SOURCE: BMC Neurology. 21(1):280, 2021 Jul 16.
AUTHORS: Rolle CE; Baumer FM; Jordan JT; Berry K; Garcia M; Monusko K; Trivedi H; Wu W; Toll R; Buckwalter MS; Lansberg M; Etkin A
BACKGROUND: Motor impairment after stroke is due not only to direct tissue loss but also to disrupted connectivity within the motor network. Mixed results from studies attempting to enhance motor recovery with Transcranial Magnetic Stimulation (TMS) highlight the need for a better understanding of both connectivity after stroke and the impact of TMS on this connectivity. This study used TMS-EEG to map the causal information flow in the motor network of healthy adult subjects and define how stroke alters these circuits.
METHODS: Fourteen stroke patients and 12 controls received TMS to two sites (bilateral primary motor cortices) during two motor tasks (paretic/dominant hand movement vs. rest) while EEG measured the cortical response to TMS pulses. TMS-EEG based connectivity measurements were derived for each hemisphere and the change in connectivity (DELTAC) between the two motor tasks was calculated. We analyzed if DELTAC for each hemisphere differed between the stroke and control groups or across TMS sites, and whether DELTAC correlated with arm function in stroke patients.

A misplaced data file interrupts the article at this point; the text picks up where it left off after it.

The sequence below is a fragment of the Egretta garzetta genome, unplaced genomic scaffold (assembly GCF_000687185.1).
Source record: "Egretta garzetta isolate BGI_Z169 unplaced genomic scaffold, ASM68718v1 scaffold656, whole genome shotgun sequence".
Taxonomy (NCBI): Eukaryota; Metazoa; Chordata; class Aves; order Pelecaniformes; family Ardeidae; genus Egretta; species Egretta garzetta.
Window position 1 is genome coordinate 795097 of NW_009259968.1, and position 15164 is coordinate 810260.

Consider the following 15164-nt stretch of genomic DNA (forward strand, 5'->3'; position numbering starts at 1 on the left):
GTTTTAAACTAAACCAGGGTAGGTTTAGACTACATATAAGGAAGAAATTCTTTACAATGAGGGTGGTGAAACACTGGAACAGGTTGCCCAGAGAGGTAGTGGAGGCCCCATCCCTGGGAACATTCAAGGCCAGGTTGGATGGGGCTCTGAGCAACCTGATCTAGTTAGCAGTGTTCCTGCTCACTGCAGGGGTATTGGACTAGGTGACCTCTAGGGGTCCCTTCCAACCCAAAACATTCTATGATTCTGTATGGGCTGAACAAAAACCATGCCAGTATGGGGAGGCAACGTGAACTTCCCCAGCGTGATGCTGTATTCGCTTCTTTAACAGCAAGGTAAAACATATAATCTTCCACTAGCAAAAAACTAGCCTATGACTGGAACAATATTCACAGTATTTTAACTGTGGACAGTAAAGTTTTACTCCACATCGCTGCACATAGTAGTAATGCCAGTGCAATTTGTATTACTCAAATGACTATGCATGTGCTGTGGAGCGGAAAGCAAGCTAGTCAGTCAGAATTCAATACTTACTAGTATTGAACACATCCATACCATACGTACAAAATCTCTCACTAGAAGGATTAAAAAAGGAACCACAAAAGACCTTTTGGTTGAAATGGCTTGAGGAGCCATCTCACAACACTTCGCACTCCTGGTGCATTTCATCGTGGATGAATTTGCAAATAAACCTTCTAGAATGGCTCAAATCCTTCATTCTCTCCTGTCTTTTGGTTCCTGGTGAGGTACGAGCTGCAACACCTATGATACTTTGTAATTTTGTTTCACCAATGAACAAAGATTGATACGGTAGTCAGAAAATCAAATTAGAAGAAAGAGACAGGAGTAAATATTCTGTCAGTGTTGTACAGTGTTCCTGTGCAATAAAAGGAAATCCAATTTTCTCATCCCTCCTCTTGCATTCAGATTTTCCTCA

RESULTS: Right hand movement increased connectivity in the left compared to the right hemisphere in controls, while hand movement did not significantly change connectivity in either hemisphere in stroke. Stroke patients with the largest increase in healthy hemisphere connectivity during paretic hand movement had the best arm function.
CONCLUSIONS: TMS-EEG measurements are sensitive to movement-induced changes in brain connectivity. These measurements may characterize clinically meaningful changes in circuit dynamics after stroke, thus providing specific targets for trials of TMS in post-stroke